Arthur Licht, one of the brothers and an original holder of 24 Class B shares, died and on September 15, 1959 his shares were transferred to defendant Charles and a new certificate issued in the name of Charles. The financial basis for the transfer is not known.
On September 15, 1959, a certificate for 31 1/4 Class A shares was issued in the name of each plaintiff. By September 15, 1959, the other 187 1/2 Class A shares were held as follows:
Defendant Friedman 62 1/2
Defendant Coviello 62 1/2
Defendant William 10
Esther Bernstein 10
Sabina Licht 15
In National treasury 27 1/2
By September 15, 1959, the 250 Class B shares were held as follows:
Defendant Charles 152
Defendant William 50
Defendant Sidney 24
Defendant Henry 24
By September 15, 1959, the 100 Class C shares were all held by defendant Bernstein.
There were no transfers of stock between September 15, 1959 and May 4, 1961.
After the death of Frank on April 15, 1958, there were no directors elected by the Class A stock. Until at least May 4, 1961, there were three directors: Charles and William (representing Class B stock) and Bernstein (representing Class C stock).
Between September 15, 1959 and May 4, 1961, there were - in addition to plaintiffs - only nine stockholders of National, of whom 5 were members of the Licht family, 2 were members of the Bernstein family, and the other two were Coviello and Friedman.
It seems clear that at all relevant times the Licht family controlled National, but there was harmony between them and the other insiders.
At all relevant times, Ross - husband of plaintiff Bernice - acted on behalf of both plaintiffs.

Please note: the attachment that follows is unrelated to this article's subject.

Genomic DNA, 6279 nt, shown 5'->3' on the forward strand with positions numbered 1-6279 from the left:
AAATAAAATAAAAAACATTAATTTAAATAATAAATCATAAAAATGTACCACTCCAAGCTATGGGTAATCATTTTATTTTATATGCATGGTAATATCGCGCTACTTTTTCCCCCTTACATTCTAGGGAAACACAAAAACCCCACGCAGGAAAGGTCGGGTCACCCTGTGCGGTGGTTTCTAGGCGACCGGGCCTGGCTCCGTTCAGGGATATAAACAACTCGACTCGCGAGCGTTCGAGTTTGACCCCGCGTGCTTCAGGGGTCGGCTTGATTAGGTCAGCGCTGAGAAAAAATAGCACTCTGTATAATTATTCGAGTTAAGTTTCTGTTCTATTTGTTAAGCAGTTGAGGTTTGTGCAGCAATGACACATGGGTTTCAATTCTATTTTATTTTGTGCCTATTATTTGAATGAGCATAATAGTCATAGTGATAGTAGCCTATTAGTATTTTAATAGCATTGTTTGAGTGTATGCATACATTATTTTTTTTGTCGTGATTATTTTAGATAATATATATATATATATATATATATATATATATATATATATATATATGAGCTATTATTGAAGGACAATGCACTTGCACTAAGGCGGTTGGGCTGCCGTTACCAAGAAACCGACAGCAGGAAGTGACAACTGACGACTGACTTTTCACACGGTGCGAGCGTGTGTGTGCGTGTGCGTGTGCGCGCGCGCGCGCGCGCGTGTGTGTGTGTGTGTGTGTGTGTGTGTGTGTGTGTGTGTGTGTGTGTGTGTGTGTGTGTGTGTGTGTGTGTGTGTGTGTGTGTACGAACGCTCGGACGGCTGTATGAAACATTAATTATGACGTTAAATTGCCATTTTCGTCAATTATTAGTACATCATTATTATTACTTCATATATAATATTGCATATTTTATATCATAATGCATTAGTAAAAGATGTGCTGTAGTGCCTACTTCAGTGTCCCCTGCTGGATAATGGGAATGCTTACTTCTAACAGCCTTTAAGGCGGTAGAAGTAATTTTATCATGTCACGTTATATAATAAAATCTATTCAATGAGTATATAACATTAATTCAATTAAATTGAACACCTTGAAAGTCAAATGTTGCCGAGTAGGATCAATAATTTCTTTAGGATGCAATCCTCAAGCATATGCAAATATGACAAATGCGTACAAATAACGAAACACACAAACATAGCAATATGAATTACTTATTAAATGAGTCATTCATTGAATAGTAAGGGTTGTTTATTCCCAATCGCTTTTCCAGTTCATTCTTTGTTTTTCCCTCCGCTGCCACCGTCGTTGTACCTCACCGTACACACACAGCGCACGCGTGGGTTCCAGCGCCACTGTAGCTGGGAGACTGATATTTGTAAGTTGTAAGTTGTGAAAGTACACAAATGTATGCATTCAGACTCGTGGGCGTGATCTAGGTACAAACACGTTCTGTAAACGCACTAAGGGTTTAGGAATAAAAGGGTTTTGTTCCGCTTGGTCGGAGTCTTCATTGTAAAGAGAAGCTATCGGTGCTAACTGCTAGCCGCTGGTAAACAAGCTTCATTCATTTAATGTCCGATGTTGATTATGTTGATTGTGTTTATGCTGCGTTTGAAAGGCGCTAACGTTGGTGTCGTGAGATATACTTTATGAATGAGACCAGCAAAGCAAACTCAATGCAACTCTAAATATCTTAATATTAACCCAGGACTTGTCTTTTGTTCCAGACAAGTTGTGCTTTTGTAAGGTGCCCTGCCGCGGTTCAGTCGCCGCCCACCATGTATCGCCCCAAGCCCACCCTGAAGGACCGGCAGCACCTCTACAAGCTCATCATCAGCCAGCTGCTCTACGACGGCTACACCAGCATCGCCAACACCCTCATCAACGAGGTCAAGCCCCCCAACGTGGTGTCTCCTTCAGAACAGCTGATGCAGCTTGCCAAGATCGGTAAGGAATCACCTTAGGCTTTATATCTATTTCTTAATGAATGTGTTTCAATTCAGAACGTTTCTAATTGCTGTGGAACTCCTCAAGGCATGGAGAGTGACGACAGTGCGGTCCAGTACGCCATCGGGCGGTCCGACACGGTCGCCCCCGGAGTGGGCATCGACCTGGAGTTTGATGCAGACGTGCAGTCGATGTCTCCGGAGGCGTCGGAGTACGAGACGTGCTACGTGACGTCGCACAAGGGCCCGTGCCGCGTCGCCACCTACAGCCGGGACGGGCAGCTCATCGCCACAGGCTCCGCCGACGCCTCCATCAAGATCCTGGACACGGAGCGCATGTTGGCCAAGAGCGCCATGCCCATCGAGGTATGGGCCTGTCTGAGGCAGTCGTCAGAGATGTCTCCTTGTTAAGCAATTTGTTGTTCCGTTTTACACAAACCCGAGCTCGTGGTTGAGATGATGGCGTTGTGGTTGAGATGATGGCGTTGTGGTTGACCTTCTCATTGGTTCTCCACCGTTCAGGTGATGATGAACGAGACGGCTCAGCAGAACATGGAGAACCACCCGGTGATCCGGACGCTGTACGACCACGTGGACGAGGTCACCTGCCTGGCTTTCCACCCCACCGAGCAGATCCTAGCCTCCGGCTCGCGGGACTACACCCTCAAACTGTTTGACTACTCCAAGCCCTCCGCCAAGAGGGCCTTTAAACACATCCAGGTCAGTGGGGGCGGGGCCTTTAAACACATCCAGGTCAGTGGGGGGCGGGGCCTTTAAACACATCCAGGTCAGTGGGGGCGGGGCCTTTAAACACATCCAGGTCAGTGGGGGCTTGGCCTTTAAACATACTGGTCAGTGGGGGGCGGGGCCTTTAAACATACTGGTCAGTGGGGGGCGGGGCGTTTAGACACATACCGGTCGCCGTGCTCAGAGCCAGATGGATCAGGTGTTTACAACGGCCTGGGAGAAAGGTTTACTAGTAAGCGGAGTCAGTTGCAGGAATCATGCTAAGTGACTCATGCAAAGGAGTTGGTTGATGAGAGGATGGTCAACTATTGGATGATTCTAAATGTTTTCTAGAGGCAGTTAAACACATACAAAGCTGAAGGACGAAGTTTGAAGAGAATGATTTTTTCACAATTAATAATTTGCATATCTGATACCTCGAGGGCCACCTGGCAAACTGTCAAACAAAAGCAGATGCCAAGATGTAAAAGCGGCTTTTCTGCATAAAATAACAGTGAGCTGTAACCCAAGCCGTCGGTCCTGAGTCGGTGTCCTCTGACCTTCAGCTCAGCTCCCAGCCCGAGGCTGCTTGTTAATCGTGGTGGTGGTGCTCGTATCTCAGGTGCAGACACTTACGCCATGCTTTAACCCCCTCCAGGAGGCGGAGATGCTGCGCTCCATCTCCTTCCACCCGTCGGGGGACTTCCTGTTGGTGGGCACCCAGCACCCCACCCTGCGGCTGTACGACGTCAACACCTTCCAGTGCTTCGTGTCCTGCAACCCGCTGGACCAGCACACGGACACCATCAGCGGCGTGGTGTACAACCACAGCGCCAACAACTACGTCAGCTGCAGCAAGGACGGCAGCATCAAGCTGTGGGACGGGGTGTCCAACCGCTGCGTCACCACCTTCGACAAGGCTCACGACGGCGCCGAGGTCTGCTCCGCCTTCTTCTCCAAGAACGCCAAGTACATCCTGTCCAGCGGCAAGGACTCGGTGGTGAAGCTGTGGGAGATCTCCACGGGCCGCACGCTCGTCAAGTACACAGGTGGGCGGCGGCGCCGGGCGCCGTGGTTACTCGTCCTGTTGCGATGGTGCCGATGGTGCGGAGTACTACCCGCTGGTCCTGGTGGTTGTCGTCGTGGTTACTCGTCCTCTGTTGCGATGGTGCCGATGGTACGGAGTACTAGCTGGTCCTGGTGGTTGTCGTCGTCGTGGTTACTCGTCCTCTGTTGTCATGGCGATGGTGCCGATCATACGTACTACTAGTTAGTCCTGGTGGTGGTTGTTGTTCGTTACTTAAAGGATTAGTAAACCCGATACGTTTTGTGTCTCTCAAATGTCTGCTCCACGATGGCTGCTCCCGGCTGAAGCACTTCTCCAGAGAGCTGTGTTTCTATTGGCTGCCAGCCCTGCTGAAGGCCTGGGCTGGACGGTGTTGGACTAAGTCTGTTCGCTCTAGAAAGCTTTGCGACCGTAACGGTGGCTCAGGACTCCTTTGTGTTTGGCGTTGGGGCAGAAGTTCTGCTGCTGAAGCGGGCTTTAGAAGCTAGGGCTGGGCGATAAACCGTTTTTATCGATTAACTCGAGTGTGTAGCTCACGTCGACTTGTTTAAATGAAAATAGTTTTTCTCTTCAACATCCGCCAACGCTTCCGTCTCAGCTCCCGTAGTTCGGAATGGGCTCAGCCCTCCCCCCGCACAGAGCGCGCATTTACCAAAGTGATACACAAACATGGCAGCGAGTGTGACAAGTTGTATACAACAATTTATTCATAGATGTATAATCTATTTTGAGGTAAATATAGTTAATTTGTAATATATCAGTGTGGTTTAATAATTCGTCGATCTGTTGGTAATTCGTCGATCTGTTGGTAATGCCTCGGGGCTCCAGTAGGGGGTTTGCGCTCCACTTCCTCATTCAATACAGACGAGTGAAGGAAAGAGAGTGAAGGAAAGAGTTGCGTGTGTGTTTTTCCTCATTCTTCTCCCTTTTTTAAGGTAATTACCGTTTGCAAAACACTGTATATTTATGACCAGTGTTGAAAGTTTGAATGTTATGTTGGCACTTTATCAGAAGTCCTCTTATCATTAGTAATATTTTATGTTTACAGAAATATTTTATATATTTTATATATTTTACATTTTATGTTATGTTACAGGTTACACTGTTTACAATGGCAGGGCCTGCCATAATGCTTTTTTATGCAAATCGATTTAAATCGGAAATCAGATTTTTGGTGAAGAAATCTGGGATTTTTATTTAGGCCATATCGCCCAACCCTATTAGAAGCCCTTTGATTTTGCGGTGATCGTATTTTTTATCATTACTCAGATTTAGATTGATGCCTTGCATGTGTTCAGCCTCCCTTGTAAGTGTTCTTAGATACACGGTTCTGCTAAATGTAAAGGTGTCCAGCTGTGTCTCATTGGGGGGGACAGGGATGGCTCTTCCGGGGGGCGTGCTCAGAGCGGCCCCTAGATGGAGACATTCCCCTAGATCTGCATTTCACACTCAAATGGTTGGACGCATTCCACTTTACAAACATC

In June 1960, Ross offered the shares of plaintiffs for sale to the other Class A stockholders - defendant William, defendant Friedman, defendant Coviello, Sabina Licht and Esther Bernstein. The price asked was $12,797.50 in the aggregate, or $204.76 per share, said to have been "book value" (Ex. 8). Technically, this was not a compliance with the stockholders' agreement, under which the offer should have been to the holders of Class B and C stock also. In August 1960, plaintiffs offered their stock to the corporation for the same price (Ex. 9).
There were no replies to the offers to sell.
The more significant events then took place in 1961 and in recounting them here the month and the day will be given (in some instances only the month); it will be understood that the year referred to is 1961.
On Tuesday, January 3, Ross had lunch near the offices with Charles. Ross said that plaintiffs wanted to sell their stock. Charles asked what price they wanted. Ross said $10,000 (or $160 per share). Charles said he "thought he could get a buyer for $5000" (SM 47; SM refers to pages of the stenographic minutes), or $80 per share. They then "settled on the figure of $7,500" (SM 25) which is $120 per share for the 62 1/2 shares, meaning "It was left that he would try and get somebody to buy the stock at $7500 and that I would hear from him or his lawyer" (SM 25). Ross did not hear from Charles after January 3 nor did Ross and Charles ever have any other talk.
The findings as to the conversation between Ross and Charles on January 3 are based on the testimony of Ross, which is accepted as truthful and accurate, as well as on a stipulation of fact in the pretrial order (p. 2). The testimony of defendants is in many respects incredible and inconsistent and to the extent that it differs from that of Ross as to the January 3 conversation it cannot be accepted, nor may it be accepted as to much which followed.
It is entirely clear that there was no agreement in fact on January 3 or at any other time prior to May 4 for the purchase of the stock of plaintiffs. This is because there was no agreement in fact by Charles or by anyone else to buy the stock; Charles testified that he was not interested in buying the stock and "didn't know anybody" who was (SM 395). All Charles undertook to do on January 3 was, as Ross testified, to "try and get somebody to buy the stock at $7500" (SM 25). It is thus unnecessary to decide the hypothetical question, much discussed in the memoranda, whether an agreement in fact would have been void in law because of the statute of frauds.